“Gotta catch ‘em all.”
Many around the world know this as the slogan of Pokémon, a media franchise that is partnered with the video gaming company Nintendo. The concept of Pokémon was created as a card game over 20 years ago and has been loved by many adolescents and children around the world ever since. In July 2016, a mobile application called Pokémon GO was released that uses geo-location technology to allow users to virtually catch Pokémon, Japanese animal-like cartoon characters.
This family-friendly mobile application quickly became a worldwide craze – and Pokémon GO has been downloaded more than 7.5 million times in the United States alone in its first week after release. However, while catching virtual cartoon characters may not seem a likely topic for a discussion of security risk issues, there are potential causes for concern.
10,000 Pokémon Go Players Swarmed Chicago’s Millennium Park
Public facilities are frequently the sites of PokéStops and Poké Gyms – places that spawn Pokémon characters for players to catch. There have been multiple reported Stops and Gyms located at police stations, government facilities and large businesses. Although this, in itself, does not pose a potential security risk concern, the number of people seeking out these areas and the potentially malicious motives of some individuals can be problematic.
On July 17, Pokémon GO users in the Chicago area met downtown at Millennium Park to search for and catch Pokémon together. According to Chicago TV news station ABC 7, more than 21,000 individuals indicated on Facebook that they planned to attend the Pokémon meet-up. Although only half that amount showed up, 10,000 people playing a smart-phone application in one place can be a security risk nightmare.
Pokémon GO – A Criminal’s Playground
Criminals have used their knowledge of PokéStop and Poké Gym locations as a way to exploit others while also exploiting facilities with high levels of foot traffic. Government agencies have found that some players have impacted their security operations by having Poké Gyms located at secure areas, not open to the public. ABC News reported that players of Pokémon GO have been found trying to gain access to private property including the White House, the Pentagon, police stations and other government agencies in order to catch a Pokémon they were pursuing. There has been an increase in reports of suspicious activity around these critical infrastructures.
There have also been multiple reports of Pokémon GO users trespassing on private property at all hours of the night. Although these individuals have not been found to have malicious intentions, criminals potentially could use the application as an excuse to trespass and take pictures as a way to survey an area. Although there have been no reports of intentional security breaches, law enforcement agencies are always on the alert for individuals potentially scoping government facilities and other critical infrastructure with such intentions.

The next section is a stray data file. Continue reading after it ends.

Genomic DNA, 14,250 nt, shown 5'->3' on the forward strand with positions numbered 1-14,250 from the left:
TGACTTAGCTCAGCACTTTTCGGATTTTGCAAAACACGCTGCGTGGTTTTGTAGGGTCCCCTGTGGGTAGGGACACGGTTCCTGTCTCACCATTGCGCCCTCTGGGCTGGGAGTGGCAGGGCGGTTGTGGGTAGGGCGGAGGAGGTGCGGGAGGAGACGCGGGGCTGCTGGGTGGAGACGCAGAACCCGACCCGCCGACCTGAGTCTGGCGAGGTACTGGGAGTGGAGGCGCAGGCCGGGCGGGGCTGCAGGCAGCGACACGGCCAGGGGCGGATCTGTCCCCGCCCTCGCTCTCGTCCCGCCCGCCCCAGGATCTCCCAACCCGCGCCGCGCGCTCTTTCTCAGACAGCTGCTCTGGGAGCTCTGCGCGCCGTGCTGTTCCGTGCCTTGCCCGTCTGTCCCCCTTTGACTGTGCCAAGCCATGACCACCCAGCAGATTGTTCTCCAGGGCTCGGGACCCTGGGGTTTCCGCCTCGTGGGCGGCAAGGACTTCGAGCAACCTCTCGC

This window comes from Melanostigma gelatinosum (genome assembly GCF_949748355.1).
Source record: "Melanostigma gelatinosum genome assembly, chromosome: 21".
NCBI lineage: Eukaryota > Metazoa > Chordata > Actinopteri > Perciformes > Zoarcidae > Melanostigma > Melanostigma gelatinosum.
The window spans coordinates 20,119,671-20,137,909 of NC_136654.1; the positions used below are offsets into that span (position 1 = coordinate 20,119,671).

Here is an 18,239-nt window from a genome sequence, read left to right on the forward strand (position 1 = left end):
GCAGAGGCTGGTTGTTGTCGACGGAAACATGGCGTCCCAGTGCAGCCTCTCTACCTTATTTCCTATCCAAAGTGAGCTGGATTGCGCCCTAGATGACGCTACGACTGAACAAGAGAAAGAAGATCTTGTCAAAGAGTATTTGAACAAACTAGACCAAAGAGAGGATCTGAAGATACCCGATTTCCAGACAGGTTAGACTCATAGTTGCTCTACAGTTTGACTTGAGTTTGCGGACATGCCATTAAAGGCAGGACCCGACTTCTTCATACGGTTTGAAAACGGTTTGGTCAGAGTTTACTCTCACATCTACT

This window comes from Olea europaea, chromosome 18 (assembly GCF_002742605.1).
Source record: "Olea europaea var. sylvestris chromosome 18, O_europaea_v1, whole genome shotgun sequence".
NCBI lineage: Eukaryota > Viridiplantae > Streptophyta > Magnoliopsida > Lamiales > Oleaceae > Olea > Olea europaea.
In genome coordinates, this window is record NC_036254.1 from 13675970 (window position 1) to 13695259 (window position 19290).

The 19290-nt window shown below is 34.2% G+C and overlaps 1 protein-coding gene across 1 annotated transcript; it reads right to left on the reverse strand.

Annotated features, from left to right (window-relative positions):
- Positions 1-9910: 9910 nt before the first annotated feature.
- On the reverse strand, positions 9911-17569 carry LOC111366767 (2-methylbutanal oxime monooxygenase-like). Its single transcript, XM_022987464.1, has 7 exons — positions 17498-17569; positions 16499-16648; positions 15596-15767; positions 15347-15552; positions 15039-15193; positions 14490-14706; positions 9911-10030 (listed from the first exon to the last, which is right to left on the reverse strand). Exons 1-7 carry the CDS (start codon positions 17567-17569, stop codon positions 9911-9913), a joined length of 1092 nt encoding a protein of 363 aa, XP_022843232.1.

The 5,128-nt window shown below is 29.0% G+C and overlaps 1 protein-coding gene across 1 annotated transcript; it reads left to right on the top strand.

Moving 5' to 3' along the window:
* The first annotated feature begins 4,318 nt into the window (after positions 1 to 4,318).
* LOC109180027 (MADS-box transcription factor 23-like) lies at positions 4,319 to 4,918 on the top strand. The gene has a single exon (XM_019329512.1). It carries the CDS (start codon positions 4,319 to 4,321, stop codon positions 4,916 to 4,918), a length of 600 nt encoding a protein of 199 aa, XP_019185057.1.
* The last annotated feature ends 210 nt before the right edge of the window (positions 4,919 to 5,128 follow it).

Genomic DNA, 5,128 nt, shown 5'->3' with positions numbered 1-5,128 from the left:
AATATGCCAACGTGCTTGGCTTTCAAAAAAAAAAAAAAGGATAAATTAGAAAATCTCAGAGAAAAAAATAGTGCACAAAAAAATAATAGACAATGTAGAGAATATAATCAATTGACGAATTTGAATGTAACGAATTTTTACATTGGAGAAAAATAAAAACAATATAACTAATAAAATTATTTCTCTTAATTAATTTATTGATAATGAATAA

According to an article published in USA Today on July 22, criminals have targeted Pokémon GO users to rob them or hack into their mobile devices.
Security industry alerts cautioned that PokéStops and Poké Gyms could be attractive targets for pickpocketers, muggers, and others. Protect yourself, if a criminal knows that an individual will be at a certain location at a certain time it could create an opportunity for a home invasion and burglary. Experts are warning that sexual predators may request that a PokéStop be created near them in order to lure others to their area.
At Least 3 Reported Pokémon GO Incidents
Some of the reported incidents that have occurred during the first two weeks of the application’s launch include the following:According to Time Magazine, two teenagers, in Florida, were shot at while sitting in their car. The shooter allegedly thought the Pokémon GO users were planning to break into the shooter’s house based on a conversation the users were having with each other.
- According to Portland TV news station WCSH 6, two women playing Pokémon GO in Redding, California were approached by assailants demanding their purses and wallets. After refusing, the women were attacked.
- According to CNN, two men fell off a cliff after trying to catch a Pokémon in Encinitas, California.
- According to New York Daily News, individuals on the East Coast have been hit by cars and crashed their vehicle while playing the game.
- According to Yahoo! Finance, a third-party group lured players into downloading their malicious version of Pokémon GO, which gave the group access to all the phone users’ personal information. Even though such reports appear to mostly come from outside the United States, this issue is important to note.